In preparation for our Scotland Tour in September, our guides have composed a series of articles on the men, and women, that shaped Scotland’s past. Although the characters and circumstances were unique to their time, the lessons gleaned from the study of these remarkable Scots are strikingly relevant today.
No King But Jesus
he Covenanter period of Scotland’s history, often called “The Second Reformation”, witnessed the triumph of Reformed Christianity in both Church and State, and it affected every segment of society from the highest nobleman to the lowest peasant. Although factionalism and political turmoil did prevent total unanimity, the Kirk of Scotland, from the signing of the National Covenant in 1638 to the Restoration of the English monarchy in 1660, realized a freedom of worship and a development of godly rule unprecedented in countries where the Calvinist Reformation succeeded. When King Charles II came to the throne in 1660, a relentless persecution of the Scottish Church ensued in an attempt to destroy the Presbyterian Church of Scotland, which lasted until the “Glorious Revolution” of 1688 and the accession of William and Mary. A large proportion of those dangerous years in Scotland are known as “the killing times”.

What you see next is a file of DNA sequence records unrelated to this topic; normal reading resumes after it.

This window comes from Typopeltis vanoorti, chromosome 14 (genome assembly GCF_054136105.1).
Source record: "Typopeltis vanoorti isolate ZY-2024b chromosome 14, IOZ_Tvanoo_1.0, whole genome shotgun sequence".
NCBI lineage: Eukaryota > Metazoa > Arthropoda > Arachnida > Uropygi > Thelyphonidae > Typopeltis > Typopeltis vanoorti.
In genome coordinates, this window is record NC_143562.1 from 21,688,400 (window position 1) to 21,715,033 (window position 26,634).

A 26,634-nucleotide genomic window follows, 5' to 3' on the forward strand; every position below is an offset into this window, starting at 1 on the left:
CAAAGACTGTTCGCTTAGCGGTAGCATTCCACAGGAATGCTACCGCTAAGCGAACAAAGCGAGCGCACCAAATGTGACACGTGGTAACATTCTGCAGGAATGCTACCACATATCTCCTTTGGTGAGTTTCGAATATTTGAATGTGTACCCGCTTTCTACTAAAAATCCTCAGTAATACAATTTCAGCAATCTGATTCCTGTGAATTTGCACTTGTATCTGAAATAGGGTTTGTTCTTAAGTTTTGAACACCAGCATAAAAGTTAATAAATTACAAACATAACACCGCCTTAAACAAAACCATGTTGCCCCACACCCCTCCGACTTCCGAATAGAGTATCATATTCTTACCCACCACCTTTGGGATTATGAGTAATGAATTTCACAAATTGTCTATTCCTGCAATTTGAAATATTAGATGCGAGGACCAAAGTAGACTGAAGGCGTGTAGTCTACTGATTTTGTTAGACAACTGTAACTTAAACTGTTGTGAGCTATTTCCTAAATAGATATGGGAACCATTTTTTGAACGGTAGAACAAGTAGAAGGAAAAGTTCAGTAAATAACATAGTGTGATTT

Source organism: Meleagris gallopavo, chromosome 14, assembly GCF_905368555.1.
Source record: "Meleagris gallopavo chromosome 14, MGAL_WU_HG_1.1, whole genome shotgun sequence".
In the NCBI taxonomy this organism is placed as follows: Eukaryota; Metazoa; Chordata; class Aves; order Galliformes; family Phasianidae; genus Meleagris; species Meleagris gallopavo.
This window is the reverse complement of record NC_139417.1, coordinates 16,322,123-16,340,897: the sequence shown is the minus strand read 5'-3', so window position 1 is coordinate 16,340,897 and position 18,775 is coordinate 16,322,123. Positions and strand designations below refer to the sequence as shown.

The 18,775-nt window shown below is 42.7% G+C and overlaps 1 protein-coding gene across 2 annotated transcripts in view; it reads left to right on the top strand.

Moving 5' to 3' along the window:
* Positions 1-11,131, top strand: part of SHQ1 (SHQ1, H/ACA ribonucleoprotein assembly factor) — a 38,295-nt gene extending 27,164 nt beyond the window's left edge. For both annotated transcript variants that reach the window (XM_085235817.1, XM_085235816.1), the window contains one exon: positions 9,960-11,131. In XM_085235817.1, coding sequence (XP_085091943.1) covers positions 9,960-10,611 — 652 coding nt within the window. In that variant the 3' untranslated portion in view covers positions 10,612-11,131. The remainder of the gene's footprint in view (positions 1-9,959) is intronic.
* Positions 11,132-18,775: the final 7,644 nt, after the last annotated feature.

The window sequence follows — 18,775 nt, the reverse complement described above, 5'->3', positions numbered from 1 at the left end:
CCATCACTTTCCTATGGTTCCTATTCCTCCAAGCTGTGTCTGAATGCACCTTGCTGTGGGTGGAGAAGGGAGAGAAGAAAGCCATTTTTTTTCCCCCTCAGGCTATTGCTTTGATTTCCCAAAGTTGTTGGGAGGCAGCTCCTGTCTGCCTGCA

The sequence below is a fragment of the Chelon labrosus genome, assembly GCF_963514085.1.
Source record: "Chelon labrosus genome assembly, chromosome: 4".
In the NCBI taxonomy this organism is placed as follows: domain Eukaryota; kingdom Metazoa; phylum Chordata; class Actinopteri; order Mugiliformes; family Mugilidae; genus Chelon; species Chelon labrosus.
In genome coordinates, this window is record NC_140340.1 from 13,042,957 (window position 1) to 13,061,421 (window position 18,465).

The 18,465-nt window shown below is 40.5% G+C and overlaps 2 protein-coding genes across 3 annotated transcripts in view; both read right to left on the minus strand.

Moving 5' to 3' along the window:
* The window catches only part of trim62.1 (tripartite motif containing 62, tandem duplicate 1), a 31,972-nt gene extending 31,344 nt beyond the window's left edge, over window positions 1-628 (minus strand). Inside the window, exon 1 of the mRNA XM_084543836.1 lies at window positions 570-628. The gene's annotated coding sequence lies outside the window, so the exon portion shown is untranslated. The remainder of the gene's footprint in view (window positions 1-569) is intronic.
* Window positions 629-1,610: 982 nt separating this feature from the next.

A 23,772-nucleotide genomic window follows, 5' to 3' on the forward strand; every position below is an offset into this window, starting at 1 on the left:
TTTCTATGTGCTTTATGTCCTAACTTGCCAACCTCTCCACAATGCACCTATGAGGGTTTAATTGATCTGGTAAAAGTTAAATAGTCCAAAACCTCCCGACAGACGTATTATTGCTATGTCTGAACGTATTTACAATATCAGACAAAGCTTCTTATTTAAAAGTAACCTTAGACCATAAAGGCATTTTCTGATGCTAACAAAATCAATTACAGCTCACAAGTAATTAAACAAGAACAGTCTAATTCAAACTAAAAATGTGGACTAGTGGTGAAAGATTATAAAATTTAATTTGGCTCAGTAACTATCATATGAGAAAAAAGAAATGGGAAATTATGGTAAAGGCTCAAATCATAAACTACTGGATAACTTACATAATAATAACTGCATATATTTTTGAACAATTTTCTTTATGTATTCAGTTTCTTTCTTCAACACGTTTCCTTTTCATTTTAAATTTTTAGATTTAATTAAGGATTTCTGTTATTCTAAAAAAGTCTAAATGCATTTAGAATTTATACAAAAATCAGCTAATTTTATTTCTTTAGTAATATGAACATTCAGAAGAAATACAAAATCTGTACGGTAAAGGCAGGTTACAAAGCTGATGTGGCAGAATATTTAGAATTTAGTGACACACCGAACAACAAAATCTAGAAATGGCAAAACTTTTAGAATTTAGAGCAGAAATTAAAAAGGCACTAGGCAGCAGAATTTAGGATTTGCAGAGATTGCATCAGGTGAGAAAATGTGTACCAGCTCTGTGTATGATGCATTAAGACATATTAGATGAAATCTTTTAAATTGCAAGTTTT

The Rise of Conventicles
The King deposed over 2,000 Puritan and Scottish ministers from their churches. Many pastors simply continued their ministries in the barns, fields, forests, and private homes on the Sabbath, attracting just a few families in some areas and up to many thousands in others! Those meetings were known as Conventicles, and were declared wholly illegal and treasonous to the crown of England. The Episcopal religion had been imposed on all the people of the United Kingdom, so closely linked to government control that King Charles, “the head of the Church”, declared that without bishops ruling his church and under his control, there could be no monarchy. Resistance to that political reality was tantamount to treason, and treason must be punished to the full extent of the law.